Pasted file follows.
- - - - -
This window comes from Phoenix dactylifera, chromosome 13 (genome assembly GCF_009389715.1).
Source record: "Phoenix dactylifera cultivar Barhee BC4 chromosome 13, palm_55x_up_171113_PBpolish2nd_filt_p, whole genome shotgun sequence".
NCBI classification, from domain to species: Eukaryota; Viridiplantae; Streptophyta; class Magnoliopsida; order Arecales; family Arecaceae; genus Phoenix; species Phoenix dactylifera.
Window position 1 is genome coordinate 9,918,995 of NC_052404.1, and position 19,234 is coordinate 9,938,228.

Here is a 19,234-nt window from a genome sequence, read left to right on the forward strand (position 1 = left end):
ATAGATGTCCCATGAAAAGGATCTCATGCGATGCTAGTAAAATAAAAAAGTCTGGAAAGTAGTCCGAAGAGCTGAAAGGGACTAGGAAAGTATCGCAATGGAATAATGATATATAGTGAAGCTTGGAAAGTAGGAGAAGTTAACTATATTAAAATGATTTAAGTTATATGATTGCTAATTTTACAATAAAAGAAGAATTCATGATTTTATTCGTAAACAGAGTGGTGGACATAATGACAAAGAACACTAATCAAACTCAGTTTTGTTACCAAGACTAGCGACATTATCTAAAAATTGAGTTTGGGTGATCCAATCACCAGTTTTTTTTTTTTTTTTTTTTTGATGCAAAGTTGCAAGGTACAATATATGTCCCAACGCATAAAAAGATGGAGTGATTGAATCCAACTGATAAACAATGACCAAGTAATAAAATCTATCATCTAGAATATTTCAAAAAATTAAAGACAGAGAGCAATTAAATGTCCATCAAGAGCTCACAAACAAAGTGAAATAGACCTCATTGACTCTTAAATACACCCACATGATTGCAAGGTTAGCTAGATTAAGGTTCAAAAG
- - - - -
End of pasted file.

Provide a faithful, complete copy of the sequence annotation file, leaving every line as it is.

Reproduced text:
This window comes from Phoenix dactylifera, chromosome 13 (genome assembly GCF_009389715.1).
Source record: "Phoenix dactylifera cultivar Barhee BC4 chromosome 13, palm_55x_up_171113_PBpolish2nd_filt_p, whole genome shotgun sequence".
NCBI classification, from domain to species: Eukaryota; Viridiplantae; Streptophyta; class Magnoliopsida; order Arecales; family Arecaceae; genus Phoenix; species Phoenix dactylifera.
Window position 1 is genome coordinate 9,918,995 of NC_052404.1, and position 19,234 is coordinate 9,938,228.

Here is a 19,234-nt window from a genome sequence, read left to right on the forward strand (position 1 = left end):
ATAGATGTCCCATGAAAAGGATCTCATGCGATGCTAGTAAAATAAAAAAGTCTGGAAAGTAGTCCGAAGAGCTGAAAGGGACTAGGAAAGTATCGCAATGGAATAATGATATATAGTGAAGCTTGGAAAGTAGGAGAAGTTAACTATATTAAAATGATTTAAGTTATATGATTGCTAATTTTACAATAAAAGAAGAATTCATGATTTTATTCGTAAACAGAGTGGTGGACATAATGACAAAGAACACTAATCAAACTCAGTTTTGTTACCAAGACTAGCGACATTATCTAAAAATTGAGTTTGGGTGATCCAATCACCAGTTTTTTTTTTTTTTTTTTTTTGATGCAAAGTTGCAAGGTACAATATATGTCCCAACGCATAAAAAGATGGAGTGATTGAATCCAACTGATAAACAATGACCAAGTAATAAAATCTATCATCTAGAATATTTCAAAAAATTAAAGACAGAGAGCAATTAAATGTCCATCAAGAGCTCACAAACAAAGTGAAATAGACCTCATTGACTCTTAAATACACCCACATGATTGCAAGGTTAGCTAGATTAAGGTTCAAAAG